At lunch, I was joined on the side of the road by another solo rider, also on his first trip. In Lapland, you can easily pedal for thirty miles without seeing any trace of human life, so it’s an exciting moment when you meet another cyclist on the trail. We chatted about our first big adventures and he told me about the elusive Finnish delicacy of cloudberries, sharing tales of people who crawled miles with a broken leg before calling for help, desperate to keep their cloudberry patch a secret.
I met some more riders that night in the hostel: a London-based trio of middle-aged men, full of chaos and stories of misadventure. We chatted for hours about all the cool bikepacking women that came before me, shared snacks, and laughed off their very misguided attempts to convince me to enter the transcontinental race across Europe next year.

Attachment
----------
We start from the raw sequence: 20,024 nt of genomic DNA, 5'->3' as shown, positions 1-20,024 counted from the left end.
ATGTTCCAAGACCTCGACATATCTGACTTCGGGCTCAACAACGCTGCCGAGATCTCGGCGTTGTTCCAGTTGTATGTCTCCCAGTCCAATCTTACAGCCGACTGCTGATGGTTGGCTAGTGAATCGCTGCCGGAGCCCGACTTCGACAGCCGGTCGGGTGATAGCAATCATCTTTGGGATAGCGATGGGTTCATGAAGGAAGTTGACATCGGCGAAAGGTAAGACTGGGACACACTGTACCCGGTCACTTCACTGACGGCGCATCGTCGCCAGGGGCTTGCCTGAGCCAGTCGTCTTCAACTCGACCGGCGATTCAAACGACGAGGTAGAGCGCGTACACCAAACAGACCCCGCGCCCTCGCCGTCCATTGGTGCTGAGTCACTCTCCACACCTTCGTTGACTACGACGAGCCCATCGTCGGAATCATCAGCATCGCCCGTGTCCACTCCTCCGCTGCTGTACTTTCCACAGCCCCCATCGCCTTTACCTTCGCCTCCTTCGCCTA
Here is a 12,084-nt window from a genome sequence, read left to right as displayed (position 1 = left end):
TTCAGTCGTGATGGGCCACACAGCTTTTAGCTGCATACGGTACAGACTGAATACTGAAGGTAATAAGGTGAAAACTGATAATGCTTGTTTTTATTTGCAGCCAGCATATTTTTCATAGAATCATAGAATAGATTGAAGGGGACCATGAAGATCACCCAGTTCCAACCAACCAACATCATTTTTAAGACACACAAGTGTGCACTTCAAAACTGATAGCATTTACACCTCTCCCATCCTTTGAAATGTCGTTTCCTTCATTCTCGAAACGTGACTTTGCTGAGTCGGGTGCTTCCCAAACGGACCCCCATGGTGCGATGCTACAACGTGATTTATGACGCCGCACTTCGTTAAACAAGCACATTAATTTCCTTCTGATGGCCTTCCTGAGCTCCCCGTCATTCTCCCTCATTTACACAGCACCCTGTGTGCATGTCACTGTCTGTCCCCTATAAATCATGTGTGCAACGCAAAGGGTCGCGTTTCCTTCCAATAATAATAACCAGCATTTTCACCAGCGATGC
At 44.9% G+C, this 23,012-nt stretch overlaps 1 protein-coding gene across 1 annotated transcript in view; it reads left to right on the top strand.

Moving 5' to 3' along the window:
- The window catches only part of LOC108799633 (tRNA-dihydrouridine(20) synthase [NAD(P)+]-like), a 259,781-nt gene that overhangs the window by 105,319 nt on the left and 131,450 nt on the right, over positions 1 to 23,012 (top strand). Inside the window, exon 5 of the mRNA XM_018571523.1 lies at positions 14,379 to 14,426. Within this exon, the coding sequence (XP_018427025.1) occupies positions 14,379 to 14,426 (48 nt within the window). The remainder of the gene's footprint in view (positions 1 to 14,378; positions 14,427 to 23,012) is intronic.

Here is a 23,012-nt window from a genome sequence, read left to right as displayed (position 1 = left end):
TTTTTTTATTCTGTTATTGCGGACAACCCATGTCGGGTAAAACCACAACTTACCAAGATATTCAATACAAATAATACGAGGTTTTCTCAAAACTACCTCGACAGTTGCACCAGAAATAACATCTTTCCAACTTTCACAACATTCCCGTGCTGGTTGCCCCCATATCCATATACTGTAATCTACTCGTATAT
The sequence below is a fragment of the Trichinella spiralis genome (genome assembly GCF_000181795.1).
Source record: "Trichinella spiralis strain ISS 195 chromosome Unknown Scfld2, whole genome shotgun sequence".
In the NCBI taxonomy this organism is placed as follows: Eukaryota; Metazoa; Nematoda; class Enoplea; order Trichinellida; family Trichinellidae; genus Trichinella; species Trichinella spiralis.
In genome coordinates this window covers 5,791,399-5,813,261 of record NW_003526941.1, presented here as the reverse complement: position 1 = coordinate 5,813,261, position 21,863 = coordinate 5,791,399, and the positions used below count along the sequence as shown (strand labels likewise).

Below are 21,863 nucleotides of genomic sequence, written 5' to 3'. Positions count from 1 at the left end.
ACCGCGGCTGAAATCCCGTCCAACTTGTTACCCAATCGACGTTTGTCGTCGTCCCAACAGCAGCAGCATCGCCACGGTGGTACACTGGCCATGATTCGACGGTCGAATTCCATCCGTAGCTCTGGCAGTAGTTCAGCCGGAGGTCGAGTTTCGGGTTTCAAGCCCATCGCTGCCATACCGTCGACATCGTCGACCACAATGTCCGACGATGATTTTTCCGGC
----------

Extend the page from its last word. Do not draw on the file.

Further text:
Today gave me a little taste of the bikepacking community. That connection of finding other humans crazy enough to take on this same ridiculous adventure. A solo adventure doesn’t mean being lonely. Today, I learned that it doesn’t even have to mean being alone.
Sunday. Akaslompolo, Finland
200 km north of the Arctic Circle
I left town early. I had a 3pm date with some icy lake water and a blistering smokey sauna. I was headed to Arctic Sauna World, 50 km down the trail and on the edge of Pallas-Yllastunturi national park. I’m a tentative cold-water swimmer at best, but that sweltering sauna heat makes you do some wild things. Things like jumping into breathtakingly cold water in your bikini, in the rain and paddling out towards distant forest horizons.